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Utah State Aggies receiving corps making a habit of contested catches

Whether it be Siaosi Mariner, Savon Scarver, Caleb Repp or Carson Terrell, Aggie receivers are hauling in contested catches on a weekly basis

Utah State wide receiver Deven Thompkins (13) catches a pass as Stony Brook defensive back Gavin Heslop (1) defends during an NCAA college football game, Saturday, Sept. 7, 2019, in Logan, Utah. 
Eli Lucero/The Herald Journal via AP

LOGAN — Wake Forest defensive back Essang Bassey had the play covered.

Thirty-one seconds remained in the first half of Utah State’s season opener against the Demon Deacons — played on Aug. 30 — and Bassey was draped all over USU wide receiver Siaosi Mariner as he ran into the back corner of the end zone.

There was little chance Mariner would be able to make the catch, on a third-and-5 play from the Wake Forest 17-yard line.

Except he did.

That touchdown was the first of many contested catches Aggie receivers have made through the opening three games of the season.

Against Stony Brook, it was Mariner again, along with Derek Wright, Caleb Repp and Deven Thompkins.

In the win over San Diego State, Savon Scarver got in on the action, as did Carson Terrell.

Contested catches have become a hallmark of the Utah State receiving corps, and those pass catchers have helped the Aggies’ offense to be one of the best in the nation.

Heading into Saturday’s game against Colorado State, Utah State ranks sixth in the country in total offense, with an average of 562.7 yards per game.

When it comes to passing offense alone, the Aggies are fifth in the country (367.0 ypg) and quarterback Jordan Love is fourth in completions per game (29.3), fifth in passing yards (334.3 ypg) and 30th in completion percentage (.682).

That last statistic would most assuredly be worse, if not for the contested catches made routine by Utah State’s wide receivers and tight ends.

Their success in those situations all starts in practice, under the guidance of Jason Phillips.

As Utah State’s passing game coordinator/wide receivers coach, Phillips is behind many of the drills that have made the Aggies adept at the contested catch.

“We work highly contested drills, and (Phillips) does a good job of making our drills very game-like so when we get out there it’s not something we haven’t seen before,” said Mariner. “It’s something we’ve practiced so it has become like second nature to us.”

“He has us doing contested catch (drills), all kinds of catches,” Scarver added. “Outside the body, low and behind, one handers, everything. We do that every practice. It is really just routine.”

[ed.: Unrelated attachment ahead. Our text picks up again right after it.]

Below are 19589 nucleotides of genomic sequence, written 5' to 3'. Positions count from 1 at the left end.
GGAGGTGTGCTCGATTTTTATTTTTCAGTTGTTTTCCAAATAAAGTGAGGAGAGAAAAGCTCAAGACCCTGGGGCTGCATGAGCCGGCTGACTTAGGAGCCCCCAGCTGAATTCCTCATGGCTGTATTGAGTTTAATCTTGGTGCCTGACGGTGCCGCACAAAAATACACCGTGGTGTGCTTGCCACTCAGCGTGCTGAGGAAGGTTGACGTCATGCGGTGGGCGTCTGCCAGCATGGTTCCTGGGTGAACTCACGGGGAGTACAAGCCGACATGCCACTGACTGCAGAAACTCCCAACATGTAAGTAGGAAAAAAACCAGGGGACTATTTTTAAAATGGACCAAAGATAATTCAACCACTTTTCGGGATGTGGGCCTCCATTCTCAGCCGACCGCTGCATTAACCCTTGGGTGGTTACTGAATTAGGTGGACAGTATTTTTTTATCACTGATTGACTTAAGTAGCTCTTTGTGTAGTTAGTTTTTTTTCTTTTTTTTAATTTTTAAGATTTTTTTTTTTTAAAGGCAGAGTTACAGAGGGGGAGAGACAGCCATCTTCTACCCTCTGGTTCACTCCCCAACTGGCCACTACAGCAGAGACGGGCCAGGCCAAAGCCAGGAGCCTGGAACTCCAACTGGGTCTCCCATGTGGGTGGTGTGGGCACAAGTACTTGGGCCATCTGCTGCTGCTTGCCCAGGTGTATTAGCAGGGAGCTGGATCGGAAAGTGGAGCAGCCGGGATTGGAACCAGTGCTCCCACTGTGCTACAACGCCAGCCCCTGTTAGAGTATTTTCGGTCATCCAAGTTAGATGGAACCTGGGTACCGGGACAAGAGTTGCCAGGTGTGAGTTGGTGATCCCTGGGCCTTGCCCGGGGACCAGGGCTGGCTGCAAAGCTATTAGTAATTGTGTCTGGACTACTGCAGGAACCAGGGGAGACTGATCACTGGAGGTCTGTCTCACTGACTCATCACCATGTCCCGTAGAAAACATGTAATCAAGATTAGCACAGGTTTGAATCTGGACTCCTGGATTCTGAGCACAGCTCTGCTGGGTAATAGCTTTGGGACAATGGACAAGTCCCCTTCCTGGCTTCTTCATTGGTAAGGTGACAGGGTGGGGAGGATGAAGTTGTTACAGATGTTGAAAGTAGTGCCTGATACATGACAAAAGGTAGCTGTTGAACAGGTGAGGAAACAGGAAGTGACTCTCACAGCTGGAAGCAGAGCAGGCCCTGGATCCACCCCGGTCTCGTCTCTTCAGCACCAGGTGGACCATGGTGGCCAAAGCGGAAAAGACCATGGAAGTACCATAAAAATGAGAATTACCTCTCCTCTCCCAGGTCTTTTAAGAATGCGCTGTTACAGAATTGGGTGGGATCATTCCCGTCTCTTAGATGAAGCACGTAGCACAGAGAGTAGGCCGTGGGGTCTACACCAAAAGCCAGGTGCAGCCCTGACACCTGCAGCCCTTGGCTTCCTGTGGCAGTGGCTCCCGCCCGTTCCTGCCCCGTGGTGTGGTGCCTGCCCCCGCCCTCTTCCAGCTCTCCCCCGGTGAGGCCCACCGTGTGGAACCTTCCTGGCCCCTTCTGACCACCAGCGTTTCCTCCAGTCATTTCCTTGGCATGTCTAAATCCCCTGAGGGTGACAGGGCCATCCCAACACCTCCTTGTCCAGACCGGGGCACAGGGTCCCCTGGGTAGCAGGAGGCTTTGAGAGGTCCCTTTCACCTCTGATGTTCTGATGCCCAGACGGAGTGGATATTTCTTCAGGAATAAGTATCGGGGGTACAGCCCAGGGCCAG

The goal has been to simulate game-type situations as much as possible.

That can be difficult to do, with live bodies in particular, so pop-up dummies and bags are regularly used, as are some timely arm and shoulder tugging.

“We try to make that as realistic as possible,” said Phillips.

So far, it is working, but for as much success as they are having, Utah State’s receiving corps doesn’t take a whole lot of pride in their contested catches.

“It’s something you should do, something you’re supposed to do,” Mariner said. “If you play receiver, your job is to make those types of catches.”

It doesn’t help that there is little time to bask in one’s success, either, thanks to the sheer speed of the Utah State attack.

“I’m not gonna lie, our offense is so fast you don’t really have time to think about it,” said Terrell. “You make a play and move on to the next one. You don’t really have time to notice what you did.”

Then there is the fact that with Love as their quarterback, success for each contested catch is truly shared.

“Jordan is going to put the ball wherever it needs to be and it is their job to complete his job,” said Phillips. “His job is to put it there and our job is to make sure we catch the football. Those two elements work hand in hand.”

Still, it takes a special player to be able to make those types of plays on a regular basis.

“It takes a special want to,” Phillips said. “A guy has to want to go out there and do something and we talk about that all the time. They have to want to do it and I think we have a good group of kids who all want to go out and perform.”

Their next chance will be Saturday night, against Colorado State.

The Rams have gotten off to a slow start to the season at 1-3 overall and have been plagued by injuries.

Starting quarterback Collin Hill is out for the year with an ACL tear, and leading rusher Marvin Kinsey Jr. and top receiver Warren Jackson are both questionable for Saturday.

Colorado State has scored 30-plus points in every game this season, though, and with Nebraska transfer Patrick O’Brien under center, a high-scoring affair is to be expected.

“If you look at the numbers and you take those for what they’re worth after a few football games, you’d look and say there’s a lot of weapons on offense on both sides,” Utah State head coach Gary Andersen said. “The defenses have done some good things at times, but the offenses should have more body blows and more haymakers. And that would be on both sides. So, away we go. We’ll sit down and see what happens.”

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Aggies on the air

Colorado State (1-3) at Utah State (2-1)

Maverik Stadium, Logan

Saturday, 5:30 p.m. MDT

TV: CBS Sports Network

Radio: KZNS 1280 AM/97.5 FM